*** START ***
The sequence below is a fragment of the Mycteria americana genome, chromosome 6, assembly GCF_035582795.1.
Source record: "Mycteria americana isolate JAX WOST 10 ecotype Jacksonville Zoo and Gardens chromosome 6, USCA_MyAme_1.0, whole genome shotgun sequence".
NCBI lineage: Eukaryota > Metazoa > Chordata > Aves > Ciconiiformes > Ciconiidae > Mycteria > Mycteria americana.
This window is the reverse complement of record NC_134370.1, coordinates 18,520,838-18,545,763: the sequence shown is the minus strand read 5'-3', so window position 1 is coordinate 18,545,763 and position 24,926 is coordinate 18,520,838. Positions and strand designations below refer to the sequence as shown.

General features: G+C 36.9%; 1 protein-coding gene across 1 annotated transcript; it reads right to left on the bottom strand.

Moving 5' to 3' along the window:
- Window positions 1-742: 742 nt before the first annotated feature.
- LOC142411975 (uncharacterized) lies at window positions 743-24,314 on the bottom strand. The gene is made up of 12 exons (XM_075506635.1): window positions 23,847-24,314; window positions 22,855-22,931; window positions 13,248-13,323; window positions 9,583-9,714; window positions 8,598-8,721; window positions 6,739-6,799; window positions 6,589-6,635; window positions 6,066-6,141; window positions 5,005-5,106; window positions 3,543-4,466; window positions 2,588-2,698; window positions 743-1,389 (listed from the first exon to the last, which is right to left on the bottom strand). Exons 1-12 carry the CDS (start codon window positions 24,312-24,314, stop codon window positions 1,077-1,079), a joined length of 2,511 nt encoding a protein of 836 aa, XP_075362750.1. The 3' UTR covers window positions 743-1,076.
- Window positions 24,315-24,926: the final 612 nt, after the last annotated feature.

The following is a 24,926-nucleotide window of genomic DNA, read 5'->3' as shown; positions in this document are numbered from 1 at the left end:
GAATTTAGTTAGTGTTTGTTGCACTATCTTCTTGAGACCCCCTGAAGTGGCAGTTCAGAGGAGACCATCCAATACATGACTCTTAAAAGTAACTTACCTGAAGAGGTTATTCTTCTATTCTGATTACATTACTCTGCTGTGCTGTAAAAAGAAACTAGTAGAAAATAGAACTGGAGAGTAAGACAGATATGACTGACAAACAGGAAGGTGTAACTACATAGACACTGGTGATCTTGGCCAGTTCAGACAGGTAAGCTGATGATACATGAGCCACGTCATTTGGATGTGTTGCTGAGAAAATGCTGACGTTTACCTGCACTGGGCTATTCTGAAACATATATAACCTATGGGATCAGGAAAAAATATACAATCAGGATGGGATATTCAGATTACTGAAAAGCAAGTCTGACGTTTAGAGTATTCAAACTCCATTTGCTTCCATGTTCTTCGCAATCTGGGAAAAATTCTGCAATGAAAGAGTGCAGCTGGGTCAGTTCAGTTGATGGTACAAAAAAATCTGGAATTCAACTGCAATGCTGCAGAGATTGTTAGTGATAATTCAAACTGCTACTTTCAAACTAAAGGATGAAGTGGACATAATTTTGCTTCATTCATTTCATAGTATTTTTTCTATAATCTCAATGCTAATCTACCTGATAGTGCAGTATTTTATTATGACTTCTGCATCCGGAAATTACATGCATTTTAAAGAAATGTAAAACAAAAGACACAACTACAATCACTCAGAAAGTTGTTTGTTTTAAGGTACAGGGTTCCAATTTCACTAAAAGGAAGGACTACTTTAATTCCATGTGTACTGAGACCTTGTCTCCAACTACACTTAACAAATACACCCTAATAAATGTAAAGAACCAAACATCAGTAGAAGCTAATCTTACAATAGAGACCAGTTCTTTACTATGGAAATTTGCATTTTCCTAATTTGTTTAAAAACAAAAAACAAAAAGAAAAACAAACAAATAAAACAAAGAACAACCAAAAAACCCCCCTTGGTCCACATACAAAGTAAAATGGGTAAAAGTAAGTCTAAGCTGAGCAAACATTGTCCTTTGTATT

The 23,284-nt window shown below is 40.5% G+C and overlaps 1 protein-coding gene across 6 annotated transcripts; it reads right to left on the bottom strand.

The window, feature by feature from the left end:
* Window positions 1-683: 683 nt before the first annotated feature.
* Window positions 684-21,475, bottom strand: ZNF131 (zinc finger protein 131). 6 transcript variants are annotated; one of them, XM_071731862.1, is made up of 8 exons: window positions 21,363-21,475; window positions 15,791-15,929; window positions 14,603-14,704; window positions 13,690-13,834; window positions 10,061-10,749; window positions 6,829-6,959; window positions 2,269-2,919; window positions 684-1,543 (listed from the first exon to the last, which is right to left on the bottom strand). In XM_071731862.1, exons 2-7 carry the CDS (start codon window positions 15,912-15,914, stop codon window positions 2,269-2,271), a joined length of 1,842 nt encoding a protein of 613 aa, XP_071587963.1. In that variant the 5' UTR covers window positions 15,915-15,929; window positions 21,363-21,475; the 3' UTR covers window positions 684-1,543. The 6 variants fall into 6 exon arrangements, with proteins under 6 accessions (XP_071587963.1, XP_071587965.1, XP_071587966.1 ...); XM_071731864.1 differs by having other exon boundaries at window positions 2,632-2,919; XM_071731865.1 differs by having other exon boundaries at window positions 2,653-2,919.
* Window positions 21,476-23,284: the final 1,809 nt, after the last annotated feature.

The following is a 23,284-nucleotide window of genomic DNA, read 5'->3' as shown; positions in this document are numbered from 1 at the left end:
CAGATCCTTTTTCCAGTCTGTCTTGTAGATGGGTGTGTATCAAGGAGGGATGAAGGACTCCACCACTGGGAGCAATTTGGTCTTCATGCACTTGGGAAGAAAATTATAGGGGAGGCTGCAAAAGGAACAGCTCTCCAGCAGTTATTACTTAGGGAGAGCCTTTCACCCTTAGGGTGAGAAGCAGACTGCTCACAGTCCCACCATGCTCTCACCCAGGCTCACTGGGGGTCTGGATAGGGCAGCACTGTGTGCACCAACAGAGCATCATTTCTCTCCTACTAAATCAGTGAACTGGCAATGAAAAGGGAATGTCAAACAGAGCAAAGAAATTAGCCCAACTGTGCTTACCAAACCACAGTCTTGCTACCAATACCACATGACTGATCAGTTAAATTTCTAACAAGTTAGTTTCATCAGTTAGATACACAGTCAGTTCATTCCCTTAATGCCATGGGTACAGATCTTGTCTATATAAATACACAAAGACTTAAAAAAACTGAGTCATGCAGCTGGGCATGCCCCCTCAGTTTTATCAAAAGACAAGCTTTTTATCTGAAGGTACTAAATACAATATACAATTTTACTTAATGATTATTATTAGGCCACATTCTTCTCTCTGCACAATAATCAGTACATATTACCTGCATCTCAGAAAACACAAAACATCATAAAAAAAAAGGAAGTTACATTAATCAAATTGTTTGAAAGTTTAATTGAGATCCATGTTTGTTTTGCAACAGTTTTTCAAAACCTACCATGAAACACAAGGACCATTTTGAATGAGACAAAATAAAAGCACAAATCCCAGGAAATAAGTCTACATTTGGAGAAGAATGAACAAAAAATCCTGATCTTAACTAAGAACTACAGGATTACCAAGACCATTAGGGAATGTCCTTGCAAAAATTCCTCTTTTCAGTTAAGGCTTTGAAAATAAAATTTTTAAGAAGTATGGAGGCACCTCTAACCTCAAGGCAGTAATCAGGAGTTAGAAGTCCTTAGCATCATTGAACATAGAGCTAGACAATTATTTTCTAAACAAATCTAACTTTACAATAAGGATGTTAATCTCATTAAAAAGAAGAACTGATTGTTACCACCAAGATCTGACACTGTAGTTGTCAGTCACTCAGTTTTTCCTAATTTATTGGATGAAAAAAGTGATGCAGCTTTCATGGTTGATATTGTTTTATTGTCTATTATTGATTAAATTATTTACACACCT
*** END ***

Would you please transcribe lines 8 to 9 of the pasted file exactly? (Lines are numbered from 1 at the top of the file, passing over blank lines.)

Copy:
- LOC142411975 (uncharacterized) lies at window positions 743-24,314 on the bottom strand. The gene is made up of 12 exons (XM_075506635.1): window positions 23,847-24,314; window positions 22,855-22,931; window positions 13,248-13,323; window positions 9,583-9,714; window positions 8,598-8,721; window positions 6,739-6,799; window positions 6,589-6,635; window positions 6,066-6,141; window positions 5,005-5,106; window positions 3,543-4,466; window positions 2,588-2,698; window positions 743-1,389 (listed from the first exon to the last, which is right to left on the bottom strand). Exons 1-12 carry the CDS (start codon window positions 24,312-24,314, stop codon window positions 1,077-1,079), a joined length of 2,511 nt encoding a protein of 836 aa, XP_075362750.1. The 3' UTR covers window positions 743-1,076.
- Window positions 24,315-24,926: the final 612 nt, after the last annotated feature.